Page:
Aaron Finch Says Australia Are Not scarred by Last Year’s Trent Bridge Nightmare

Australia’s Trent Bridge nightmare is far from forgotten but captain Aaron Finch is confident his team is no longer the scarred side of old.

Finch was in the field last June watching England pile on a massive 481/6 against them in Nottingham, an ODI world record total which no side has come close to matching.

A year on and his side are back at the ground with West Indies the opponents this time around, as both teams search for a momentum-building second win of the ICC Men’s Cricket World Cup.

Change has certainly been afoot in that time for Australia, with just Finch, Marcus Stoinis and Glenn Maxwell likely to play in both matches.

With personnel shuffling comes an attitude adaption as well for the captain, looking to make his memories of the ground positive ones after a confident start to their World Cup campaign.

“A few boys talked about their previous experiences here, which obviously haven't been overly pleasant,” he said. “But we're in the home changing rooms, which is a first for everyone, which is nice.

“Like all dressing rooms and all county cricket the guys have played, they're a bit bigger. They're a little bit more spacious than the away rooms. I think it's a tactic.

“We know how fast the outfields are here in England. We know how flat wickets can be at times, so you have to be prepared to suck up some pressure and soak up a few boundaries here and there.

“As long as we're getting hit in our areas and we often talk about now good execution versus poor execution, and that's all it is.

“Did they hit a good ball for four? Yeah, so don't worry about that. If it's poor execution or a poor plan on my behalf, then it's something to reassess at the end of the game.”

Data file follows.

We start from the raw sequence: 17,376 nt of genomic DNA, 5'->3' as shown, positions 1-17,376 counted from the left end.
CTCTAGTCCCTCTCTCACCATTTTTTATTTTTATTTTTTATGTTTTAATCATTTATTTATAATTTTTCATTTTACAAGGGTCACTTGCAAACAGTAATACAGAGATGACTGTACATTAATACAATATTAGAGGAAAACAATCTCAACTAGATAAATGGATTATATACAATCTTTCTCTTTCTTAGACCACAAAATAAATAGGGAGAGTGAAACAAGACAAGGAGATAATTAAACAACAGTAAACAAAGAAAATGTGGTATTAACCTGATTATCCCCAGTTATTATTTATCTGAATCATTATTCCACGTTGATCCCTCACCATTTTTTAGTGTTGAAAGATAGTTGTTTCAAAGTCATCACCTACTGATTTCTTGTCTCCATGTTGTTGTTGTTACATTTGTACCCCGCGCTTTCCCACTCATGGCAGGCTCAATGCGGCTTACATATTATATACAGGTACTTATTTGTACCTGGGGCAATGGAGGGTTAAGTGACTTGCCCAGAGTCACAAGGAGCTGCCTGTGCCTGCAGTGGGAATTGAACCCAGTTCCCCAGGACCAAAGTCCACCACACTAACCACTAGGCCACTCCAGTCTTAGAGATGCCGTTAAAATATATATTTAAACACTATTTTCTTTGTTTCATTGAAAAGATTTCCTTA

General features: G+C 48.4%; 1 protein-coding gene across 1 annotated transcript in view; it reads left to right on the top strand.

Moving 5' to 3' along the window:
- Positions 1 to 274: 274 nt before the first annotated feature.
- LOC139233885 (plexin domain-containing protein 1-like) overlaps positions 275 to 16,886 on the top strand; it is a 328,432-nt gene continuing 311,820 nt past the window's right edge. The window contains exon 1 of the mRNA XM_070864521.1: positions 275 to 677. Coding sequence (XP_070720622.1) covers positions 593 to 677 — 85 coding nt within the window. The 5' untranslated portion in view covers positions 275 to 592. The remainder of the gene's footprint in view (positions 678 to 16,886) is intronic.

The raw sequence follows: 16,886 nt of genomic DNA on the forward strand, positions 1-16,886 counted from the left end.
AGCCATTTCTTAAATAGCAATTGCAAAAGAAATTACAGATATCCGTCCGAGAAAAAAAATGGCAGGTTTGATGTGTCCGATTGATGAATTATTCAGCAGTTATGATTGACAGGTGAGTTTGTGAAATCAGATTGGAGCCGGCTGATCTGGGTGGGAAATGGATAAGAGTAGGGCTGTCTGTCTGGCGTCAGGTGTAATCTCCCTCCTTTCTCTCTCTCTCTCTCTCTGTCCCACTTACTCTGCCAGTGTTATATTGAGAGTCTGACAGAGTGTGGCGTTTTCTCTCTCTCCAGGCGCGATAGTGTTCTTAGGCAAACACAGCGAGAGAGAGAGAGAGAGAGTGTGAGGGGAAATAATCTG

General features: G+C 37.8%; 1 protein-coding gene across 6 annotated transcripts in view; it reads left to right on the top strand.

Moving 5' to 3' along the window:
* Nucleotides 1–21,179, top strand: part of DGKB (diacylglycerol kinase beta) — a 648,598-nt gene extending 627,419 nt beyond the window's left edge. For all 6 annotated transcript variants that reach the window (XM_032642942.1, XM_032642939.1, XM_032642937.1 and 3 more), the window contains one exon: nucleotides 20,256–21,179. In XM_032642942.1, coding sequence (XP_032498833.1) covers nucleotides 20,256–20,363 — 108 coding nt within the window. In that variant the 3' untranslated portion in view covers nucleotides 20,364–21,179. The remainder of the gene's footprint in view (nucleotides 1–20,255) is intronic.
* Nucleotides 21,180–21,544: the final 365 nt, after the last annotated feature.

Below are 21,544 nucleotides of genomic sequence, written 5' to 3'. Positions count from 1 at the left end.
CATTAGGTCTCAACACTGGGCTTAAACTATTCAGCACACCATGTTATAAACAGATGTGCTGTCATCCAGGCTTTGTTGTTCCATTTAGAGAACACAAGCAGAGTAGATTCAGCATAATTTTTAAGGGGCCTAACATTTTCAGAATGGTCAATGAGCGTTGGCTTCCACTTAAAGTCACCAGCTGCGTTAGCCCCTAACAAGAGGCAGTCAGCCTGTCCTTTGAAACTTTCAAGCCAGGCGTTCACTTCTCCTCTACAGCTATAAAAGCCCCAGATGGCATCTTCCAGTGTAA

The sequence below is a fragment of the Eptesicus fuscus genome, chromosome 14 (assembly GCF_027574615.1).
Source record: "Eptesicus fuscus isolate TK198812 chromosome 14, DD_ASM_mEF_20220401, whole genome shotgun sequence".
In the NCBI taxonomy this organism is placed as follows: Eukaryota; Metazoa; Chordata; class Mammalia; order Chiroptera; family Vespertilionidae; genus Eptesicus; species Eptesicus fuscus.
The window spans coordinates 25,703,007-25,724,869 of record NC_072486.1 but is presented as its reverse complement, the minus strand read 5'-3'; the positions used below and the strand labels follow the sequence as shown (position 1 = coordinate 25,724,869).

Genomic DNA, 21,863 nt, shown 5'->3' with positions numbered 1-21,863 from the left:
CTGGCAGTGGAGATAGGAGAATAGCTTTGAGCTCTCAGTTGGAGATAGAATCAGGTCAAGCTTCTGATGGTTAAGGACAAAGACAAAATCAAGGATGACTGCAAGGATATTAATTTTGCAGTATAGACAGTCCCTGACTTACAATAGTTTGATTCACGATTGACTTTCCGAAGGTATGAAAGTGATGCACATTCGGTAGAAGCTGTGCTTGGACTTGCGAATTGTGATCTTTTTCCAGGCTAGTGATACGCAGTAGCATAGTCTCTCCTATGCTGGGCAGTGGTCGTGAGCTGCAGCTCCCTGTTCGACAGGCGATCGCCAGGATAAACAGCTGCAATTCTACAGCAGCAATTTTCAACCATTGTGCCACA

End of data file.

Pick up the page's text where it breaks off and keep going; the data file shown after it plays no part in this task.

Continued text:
Australia downed Afghanistan by seven wickets in their opening World Cup game, the five-time world champions beginning in ideal fashion in Bristol.

But with West Indies putting on a destructive short-bowling show in dismissing Pakistan for 105, a step-up is in store if Finch’s side want to stay perfect.

Unsurprisingly, bouncers and short-pitched bowling have been the order of the day when it comes to net sessions leading into Thursday’s contest.

But Finch believes it’s the mental side of preparations that Australia need to get right, warning his side not to hold back with either bat or ball against Chris Gayle and co.

“I think if we are tentative and if we are a bit standoffish and wait for things to happen, that's when they can dominate you from the start,” he added.

“It's important that you turn up with the right attitude and the right intent in them first ten overs, bat or ball.

“They're a very dangerous side, and I think whichever team comes out and executes it from the start of the game, I think it's important that you start really well.

“When you come up against someone as dangerous as Chris [Gayle], you have to be prepared that he's going to hit boundaries.

“So, it's about trying to attack his weaknesses early and making sure that we're putting the ball in the areas that we want to be bowling.

“If you second-guess yourself, if you're a bit tentative, if you're a bit nervous with the ball in hand, he'll get all over you, and once he's going, he's so hard to stop.”


 
 
 

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